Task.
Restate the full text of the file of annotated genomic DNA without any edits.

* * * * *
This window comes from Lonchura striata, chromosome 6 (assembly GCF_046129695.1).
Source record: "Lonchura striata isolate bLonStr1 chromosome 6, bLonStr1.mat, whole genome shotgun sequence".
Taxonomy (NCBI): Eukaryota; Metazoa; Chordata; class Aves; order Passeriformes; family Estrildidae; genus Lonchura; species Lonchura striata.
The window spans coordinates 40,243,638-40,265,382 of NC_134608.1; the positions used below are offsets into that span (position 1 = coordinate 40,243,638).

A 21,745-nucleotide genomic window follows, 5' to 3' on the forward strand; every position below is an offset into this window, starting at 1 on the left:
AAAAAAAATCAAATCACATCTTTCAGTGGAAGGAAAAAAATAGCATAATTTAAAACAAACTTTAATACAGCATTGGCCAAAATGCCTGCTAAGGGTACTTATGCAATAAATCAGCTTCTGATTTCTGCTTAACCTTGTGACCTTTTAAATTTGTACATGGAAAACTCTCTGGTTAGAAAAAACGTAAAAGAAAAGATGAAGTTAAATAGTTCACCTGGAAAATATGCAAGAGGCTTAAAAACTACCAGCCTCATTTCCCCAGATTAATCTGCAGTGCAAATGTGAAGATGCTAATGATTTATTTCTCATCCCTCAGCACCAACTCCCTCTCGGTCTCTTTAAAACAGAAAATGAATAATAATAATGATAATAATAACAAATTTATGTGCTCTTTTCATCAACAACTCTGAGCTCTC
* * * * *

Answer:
This window comes from Lonchura striata, chromosome 6 (assembly GCF_046129695.1).
Source record: "Lonchura striata isolate bLonStr1 chromosome 6, bLonStr1.mat, whole genome shotgun sequence".
Taxonomy (NCBI): Eukaryota; Metazoa; Chordata; class Aves; order Passeriformes; family Estrildidae; genus Lonchura; species Lonchura striata.
The window spans coordinates 40,243,638-40,265,382 of NC_134608.1; the positions used below are offsets into that span (position 1 = coordinate 40,243,638).

A 21,745-nucleotide genomic window follows, 5' to 3' on the forward strand; every position below is an offset into this window, starting at 1 on the left:
AAAAAAAATCAAATCACATCTTTCAGTGGAAGGAAAAAAATAGCATAATTTAAAACAAACTTTAATACAGCATTGGCCAAAATGCCTGCTAAGGGTACTTATGCAATAAATCAGCTTCTGATTTCTGCTTAACCTTGTGACCTTTTAAATTTGTACATGGAAAACTCTCTGGTTAGAAAAAACGTAAAAGAAAAGATGAAGTTAAATAGTTCACCTGGAAAATATGCAAGAGGCTTAAAAACTACCAGCCTCATTTCCCCAGATTAATCTGCAGTGCAAATGTGAAGATGCTAATGATTTATTTCTCATCCCTCAGCACCAACTCCCTCTCGGTCTCTTTAAAACAGAAAATGAATAATAATAATGATAATAATAACAAATTTATGTGCTCTTTTCATCAACAACTCTGAGCTCTC